Overall, it was not a good news day for anyone with fins.

But both reports gave some signs for optimism. Pauly and Zeller told The Washington Post that the underestimation of how much humans were fishing means the U.N. also underestimated how much fish the oceans can provide.

“If we rebuild stocks, we can rebuild to more than we thought before,” Pauly said. “Basically, the oceans are more productive than we thought before.”

And the World Economic Forum report, though not quite so sunny, suggests that there are ways to offset all this plastic we’re making and discarding. Countries can implement incentives to collect waste and recycle it, use more efficient or reusable packaging and improve infrastructure so that less trash slips through the system and into the seas.

Sarah Kaplan is a reporter for Morning Mix.""

Microbeads Menace


It’s amazing how one simple tweak in purchases can tremendously help our oceans, and waterways.  Consider our body care products.

Microbeads are tiny pieces of spherical plastic used as scrubbing components in hundreds of personal care products including body wash, soap, toothpaste, shaving cream, anti-aging creams, and exfoliating scrubs.  One single product potentially contains thousands of microbeads.  When used as instructed, the product is rubbed on the skin, and then washed down the drain flowing directly into our water sources. Being smaller than one millimeter in size, microbeads easily slip through most water treatment systems.  Once in our marine environment, they accumulate quickly as they are impossible to remove and are not biodegradable.  They join the toxic plastic soup ever present and growing in our waterways.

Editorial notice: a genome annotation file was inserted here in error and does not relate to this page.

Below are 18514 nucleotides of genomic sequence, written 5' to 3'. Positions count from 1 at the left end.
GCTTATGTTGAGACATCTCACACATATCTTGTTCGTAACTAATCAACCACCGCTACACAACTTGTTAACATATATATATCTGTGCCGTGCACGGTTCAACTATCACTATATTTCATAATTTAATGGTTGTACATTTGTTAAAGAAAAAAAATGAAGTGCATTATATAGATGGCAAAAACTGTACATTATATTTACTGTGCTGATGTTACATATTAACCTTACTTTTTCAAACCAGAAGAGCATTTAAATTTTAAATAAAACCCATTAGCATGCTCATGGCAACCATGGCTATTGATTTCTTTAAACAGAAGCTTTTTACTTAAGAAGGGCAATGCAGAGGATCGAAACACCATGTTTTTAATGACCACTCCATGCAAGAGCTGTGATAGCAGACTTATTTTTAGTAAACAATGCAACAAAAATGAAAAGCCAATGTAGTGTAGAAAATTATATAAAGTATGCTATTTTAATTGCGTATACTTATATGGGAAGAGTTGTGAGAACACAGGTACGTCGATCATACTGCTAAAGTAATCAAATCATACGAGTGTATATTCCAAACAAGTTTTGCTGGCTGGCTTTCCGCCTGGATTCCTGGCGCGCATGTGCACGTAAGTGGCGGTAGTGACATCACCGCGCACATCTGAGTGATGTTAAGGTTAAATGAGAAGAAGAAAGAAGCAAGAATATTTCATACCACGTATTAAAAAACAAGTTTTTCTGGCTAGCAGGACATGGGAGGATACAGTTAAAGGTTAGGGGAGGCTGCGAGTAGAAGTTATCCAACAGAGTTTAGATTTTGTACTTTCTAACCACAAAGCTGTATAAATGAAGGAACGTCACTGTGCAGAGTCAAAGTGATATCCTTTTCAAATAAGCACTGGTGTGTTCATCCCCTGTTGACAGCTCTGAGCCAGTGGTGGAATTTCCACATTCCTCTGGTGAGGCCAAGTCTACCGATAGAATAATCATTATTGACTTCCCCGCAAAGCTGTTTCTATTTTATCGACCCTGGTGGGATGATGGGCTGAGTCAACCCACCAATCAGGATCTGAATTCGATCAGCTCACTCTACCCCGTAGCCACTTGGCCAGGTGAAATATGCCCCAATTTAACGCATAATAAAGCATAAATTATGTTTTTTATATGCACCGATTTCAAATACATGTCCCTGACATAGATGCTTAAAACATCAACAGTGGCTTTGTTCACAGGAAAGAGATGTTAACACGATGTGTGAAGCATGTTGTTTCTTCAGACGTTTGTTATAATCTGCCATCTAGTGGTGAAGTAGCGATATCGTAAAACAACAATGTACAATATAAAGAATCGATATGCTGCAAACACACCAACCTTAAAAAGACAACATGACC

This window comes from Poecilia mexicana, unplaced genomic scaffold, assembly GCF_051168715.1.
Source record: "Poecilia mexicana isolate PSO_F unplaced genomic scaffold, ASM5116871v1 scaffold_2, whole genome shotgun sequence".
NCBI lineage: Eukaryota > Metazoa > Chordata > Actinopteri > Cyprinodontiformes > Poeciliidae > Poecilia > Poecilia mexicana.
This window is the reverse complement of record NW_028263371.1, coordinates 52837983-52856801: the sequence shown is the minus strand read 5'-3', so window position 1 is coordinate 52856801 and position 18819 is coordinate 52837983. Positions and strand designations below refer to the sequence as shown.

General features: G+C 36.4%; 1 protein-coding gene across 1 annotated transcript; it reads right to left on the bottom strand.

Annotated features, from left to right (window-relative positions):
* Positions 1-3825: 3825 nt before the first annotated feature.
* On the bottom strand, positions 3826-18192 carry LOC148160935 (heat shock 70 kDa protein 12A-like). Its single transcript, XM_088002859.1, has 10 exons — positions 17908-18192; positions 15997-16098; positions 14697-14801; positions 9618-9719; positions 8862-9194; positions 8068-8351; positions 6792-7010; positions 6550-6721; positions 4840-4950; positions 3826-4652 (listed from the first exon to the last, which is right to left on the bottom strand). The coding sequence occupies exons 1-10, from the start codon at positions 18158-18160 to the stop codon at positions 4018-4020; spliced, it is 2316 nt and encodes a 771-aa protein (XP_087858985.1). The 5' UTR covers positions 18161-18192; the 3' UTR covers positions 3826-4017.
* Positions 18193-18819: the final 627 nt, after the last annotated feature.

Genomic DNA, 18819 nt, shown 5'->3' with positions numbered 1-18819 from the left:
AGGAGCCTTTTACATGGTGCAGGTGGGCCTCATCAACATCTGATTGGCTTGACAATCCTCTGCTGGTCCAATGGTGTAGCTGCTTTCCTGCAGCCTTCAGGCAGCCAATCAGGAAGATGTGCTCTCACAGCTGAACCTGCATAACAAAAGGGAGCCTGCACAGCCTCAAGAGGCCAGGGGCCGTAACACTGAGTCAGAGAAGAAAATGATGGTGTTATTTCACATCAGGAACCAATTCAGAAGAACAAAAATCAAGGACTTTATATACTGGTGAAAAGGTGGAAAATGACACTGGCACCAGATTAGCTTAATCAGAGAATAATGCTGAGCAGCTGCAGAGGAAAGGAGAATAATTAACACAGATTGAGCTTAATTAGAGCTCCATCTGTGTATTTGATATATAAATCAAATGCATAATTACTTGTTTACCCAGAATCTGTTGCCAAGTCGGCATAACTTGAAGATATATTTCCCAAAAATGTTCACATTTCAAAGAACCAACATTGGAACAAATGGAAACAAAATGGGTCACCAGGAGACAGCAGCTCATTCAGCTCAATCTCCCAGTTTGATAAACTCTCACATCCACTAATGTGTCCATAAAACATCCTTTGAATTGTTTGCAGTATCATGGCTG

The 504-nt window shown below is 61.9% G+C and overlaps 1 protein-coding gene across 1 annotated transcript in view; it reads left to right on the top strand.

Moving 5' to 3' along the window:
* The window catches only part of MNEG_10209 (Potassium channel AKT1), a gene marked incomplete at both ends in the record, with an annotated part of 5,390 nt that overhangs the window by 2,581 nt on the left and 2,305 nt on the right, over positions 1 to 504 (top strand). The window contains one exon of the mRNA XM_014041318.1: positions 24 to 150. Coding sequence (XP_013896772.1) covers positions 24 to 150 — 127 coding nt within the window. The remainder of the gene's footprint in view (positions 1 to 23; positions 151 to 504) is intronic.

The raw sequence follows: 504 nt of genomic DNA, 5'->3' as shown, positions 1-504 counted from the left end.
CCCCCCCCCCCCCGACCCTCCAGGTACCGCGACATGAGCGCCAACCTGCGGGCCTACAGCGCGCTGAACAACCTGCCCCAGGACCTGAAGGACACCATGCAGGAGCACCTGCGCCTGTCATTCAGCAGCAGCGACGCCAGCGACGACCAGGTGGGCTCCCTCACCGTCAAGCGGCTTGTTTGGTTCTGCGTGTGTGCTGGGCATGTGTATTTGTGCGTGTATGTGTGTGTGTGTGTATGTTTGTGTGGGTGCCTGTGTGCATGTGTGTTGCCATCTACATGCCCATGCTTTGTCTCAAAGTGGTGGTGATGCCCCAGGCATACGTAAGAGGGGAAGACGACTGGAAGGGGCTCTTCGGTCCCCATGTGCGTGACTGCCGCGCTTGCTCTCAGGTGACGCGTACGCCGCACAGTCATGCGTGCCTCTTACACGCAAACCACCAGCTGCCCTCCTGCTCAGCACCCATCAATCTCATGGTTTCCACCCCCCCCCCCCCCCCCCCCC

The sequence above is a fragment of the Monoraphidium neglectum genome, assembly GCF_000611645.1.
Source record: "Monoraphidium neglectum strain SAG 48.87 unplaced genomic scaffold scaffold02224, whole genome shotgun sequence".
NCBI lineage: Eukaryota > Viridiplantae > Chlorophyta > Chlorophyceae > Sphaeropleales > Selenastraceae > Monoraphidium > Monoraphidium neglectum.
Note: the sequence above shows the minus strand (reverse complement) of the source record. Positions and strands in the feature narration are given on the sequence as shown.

These microbeads readily enter the food chain as they are tiny and look like food.  Once eaten, they quickly pass on to larger fish and wildlife making their way to the top of the food chain – humans.  As though eating plastic isn’t bad enough, those plastic beads are magnets for accumulate toxic chemicals already in the water, chemicals linked to a broad range of ailments ranging from birth defects to cancer.

Why would industry create such an environmental menace?  Plastic is Cheap.  How to avoid? Sometimes “Microbeads” is listed on the front label, otherwise read the ingredients.  Polyethylene (PE), and polypropylene (PP) are the plastics of choice.  While some products now boast “biodegradable plastics”, that is not a good alternative.  Plastic need high heat and light to biodegrade, conditions not present in a lake or ocean.  Many charts list microbead-containing products to avoid. Fortunately, there are many healthier alternatives available so watch for ingredients like oatmeal, ground nut shells, salt crystals, rice, apricot seeds, cocoa beans, and bamboo.

Many entities are passing legislation phasing out and/or banning microbeads.  Many European countries, Illinois and Michigan attempting to protect the Great Lakes, California, Vermont, and New York have all taken action.  Personal care product companies are also stating their commitment to phase out microbeads including Unilever, The Body Shop, L’Oreal, Colgate-Palmolive and more.  While Johnson & Johnson was initially the leader in this movement, recent findings indicate they found a loop hole and are replacing plastics with plastics.

While avoiding microbeads is a great start, fact remains, personal body care products are filled with harmful chemicals, further damaging our waterways and bodies. A simple Google search will help you identify those unsafe chemicals, but given their prevalence avoiding them is a challenge.  Fortunately, we have a wide range of 100% natural skin care products available locally at Celestial Body, 221 Main St.